Listening to Akhtar Ismailzadeh talking about life and her love for patteh embroidery, it’s difficult to separate this traditional Iranian craft from her own story. She talks with her hands and her multi-coloured woollen threads. The story of her family and her life are entwined with the shapes and colours she so carefully stitch onto the deep red fabric backgrounds.
Akhtar lives in Adelaide, South Australia, where she teaches embroidery, Iranian cooking and Persian language. But this is not where her story started. It started years ago in Rafsanjan, in the Kerman province of Iran where Akhtar was born and raised. As a married woman she lived in Kerman city with her husband and three children, teaching language and literature at the local university. Life was good, but then, in 1979, the revolution came and her life changed forever.
While Akhtar explains to me the meaning and symbolism of the designs on a typical patteh shawl, I can see her own story unfold. These symbols are ancient, passed down from generation to generation, stitched by young girls and grandmothers alike, but for Akhtar it is still relevant, as if it was invented just for her.
Shawls consists of two parts, the base fabric or ariz, and the embroidered embellishments known as patteh. Ariz are woven from hand-dyed spring wool. This wool is soft and luxurious, shorn from sheep who spent the winter indoors away from the harsh cold and extreme weather conditions. It is dyed with natural elements like pomegranate skins, madder, henna, and walnut husks which creates deep red or burnt orange fabric. The wool threads are dyed in the same way but include indigo colours like blue, green, purple and black.
A typical patteh shawl is decorated with a paisley or boteh (meaning shrub, bush, or bent tree) in each corner, a toranj or flower motif in the centre, and an arch or mihrab on each side. The decorated border consists of flowers, leaves and birds. This is where every artist has free reign to show off her own creativity and flair.
Akhtar explains to me that the symbol of the cypress tree comes from Zoroastrian times and symbolized the strength, integrity, and freedom of the Persian people. After the Islamic conquest of Persia in the seventh century, the Zoroastrian people migrated to India and Kashmir, where they continued to depict their beloved cypress tree, but now with a bent-over top. This symbolised the duress and hardship of the people, but it also indicated their strength. They will bend, but they will not break. And so the boteh, or bent tree, became characteristic to most patteh designs.
This bent cypress design was absorbed into the Indian lexicon from where it was later exported to Britain. The design became so popular in Europe that several textile mills sprung up in France, England and Holland mass-producing these fabrics known as ‘Kashmir shawls’. But it was the textile mill in Paisley, Scotland which lead to the bent cypress tree design becoming known as paisley.
Akhtar shows me her collection of shawls, and tells me how after the 1979 Iranian revolution her family’s life changed dramatically. As followers of the Baha’i faith, they were suddenly no longer welcome in their own country. “My brother was killed, my family lost all their property, and we were not allowed to work or study.”
As she lovingly runs her hand over the hand embroidered shawl on her lap, she continues. “We waited a while, hoping for things to improve, but as conditions only worsened we made the heart-breaking decision to send our children out of the country.” They sent their eldest son to Pakistan in a clandestine way, where he lived as a refugee for some time before being accepted as a migrant in Australia.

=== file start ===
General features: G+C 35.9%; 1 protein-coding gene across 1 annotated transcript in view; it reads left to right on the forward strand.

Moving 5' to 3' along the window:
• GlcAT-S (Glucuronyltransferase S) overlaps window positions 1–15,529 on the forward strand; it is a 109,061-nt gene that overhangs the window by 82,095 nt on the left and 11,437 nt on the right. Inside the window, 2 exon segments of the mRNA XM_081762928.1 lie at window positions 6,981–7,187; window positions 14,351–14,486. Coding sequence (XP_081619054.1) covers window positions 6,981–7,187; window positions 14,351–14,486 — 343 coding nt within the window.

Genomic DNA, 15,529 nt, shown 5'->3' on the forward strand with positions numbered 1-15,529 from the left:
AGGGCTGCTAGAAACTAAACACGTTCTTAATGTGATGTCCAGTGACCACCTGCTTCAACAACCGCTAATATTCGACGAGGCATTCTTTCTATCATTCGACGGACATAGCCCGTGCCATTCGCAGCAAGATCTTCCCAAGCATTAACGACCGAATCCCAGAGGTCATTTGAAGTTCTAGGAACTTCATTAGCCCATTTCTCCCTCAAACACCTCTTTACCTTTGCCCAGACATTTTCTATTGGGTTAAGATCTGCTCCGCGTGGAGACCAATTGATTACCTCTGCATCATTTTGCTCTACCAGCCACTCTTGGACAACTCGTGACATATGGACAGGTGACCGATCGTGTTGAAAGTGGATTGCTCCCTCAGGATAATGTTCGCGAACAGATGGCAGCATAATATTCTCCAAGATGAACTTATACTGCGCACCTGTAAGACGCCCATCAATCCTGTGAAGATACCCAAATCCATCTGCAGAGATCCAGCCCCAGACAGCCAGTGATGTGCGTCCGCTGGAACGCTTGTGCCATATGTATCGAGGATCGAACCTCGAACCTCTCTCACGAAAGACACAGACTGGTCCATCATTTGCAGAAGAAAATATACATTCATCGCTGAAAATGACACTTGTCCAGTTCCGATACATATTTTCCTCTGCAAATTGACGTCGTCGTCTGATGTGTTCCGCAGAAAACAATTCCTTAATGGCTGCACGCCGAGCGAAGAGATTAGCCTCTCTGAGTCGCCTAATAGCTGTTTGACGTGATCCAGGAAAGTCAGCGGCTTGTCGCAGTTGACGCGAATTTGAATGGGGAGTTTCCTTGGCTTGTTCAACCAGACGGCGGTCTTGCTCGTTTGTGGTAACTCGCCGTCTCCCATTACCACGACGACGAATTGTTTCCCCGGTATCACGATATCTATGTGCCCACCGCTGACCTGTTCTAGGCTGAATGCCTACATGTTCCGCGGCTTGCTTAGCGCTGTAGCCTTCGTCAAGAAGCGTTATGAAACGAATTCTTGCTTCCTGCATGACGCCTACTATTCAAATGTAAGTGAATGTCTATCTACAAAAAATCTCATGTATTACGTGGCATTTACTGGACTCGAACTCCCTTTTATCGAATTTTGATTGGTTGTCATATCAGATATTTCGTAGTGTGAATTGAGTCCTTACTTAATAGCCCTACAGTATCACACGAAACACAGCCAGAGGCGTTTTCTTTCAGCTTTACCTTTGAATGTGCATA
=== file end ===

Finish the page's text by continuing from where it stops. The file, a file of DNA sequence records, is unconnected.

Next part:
Akhtar’s second son followed via the same route, and later her daughter came to Australia as well. “I came to Australia with my husband 14 years after we sent our first son into the unknown. It was a very long time not to see our children.”
Stitching a patteh is a time intensive labour of love. The stitches are dense, covering the base fabric within the different designs. Although the stitches look familiar, they have unfamiliar and creative names like “rooster eyes” for square stitch, “covering stitch” for Bokhara couching and “rice stitch” for half Rococo stitch.
Akhtar teaches with love and patience. She is self-conscious about speaking English, worried that her students won’t understand. But her English is perfect. And she talks with her hands. Even without any English her students will still know exactly what she says.
Akhtar imports her ariz base fabric and wool threads from Iran. “You can use commercially available embroidery wool if you want,” she says, “but these threads from Kerman are the best, with the traditional colours and texture.” Traditionally, the designs were transferred with the prick and pounce method, but these days drawing by hand directly onto the fabric is more common, and the method Akhtar prefers.
Serving tea and Iranian pastries, Akhtar proudly concludes “Now all my children are successful. All three have professional careers, are happily married and blessed us with grandchildren. I am happy and I like my life in Australia, because here we are free.”
Akhtar Esmailzadeh’s cypress tree is standing straight and tall again.
Ansie van der Walt is a freelance textile writer based in Adelaide, South Australia, where she settled with her family after living in Africa and the Middle East for many years. She writes regular columns and feature articles for Inspirations Magazine, the Adelaide Review, and other local and international publications. She has a special interest in ethnic and traditional textiles and craft. When she is not writing, she loves to travel, photograph architectural details, and crochet. Websites: www.ansievanderwalt.com, and www.thefabricthread.com.
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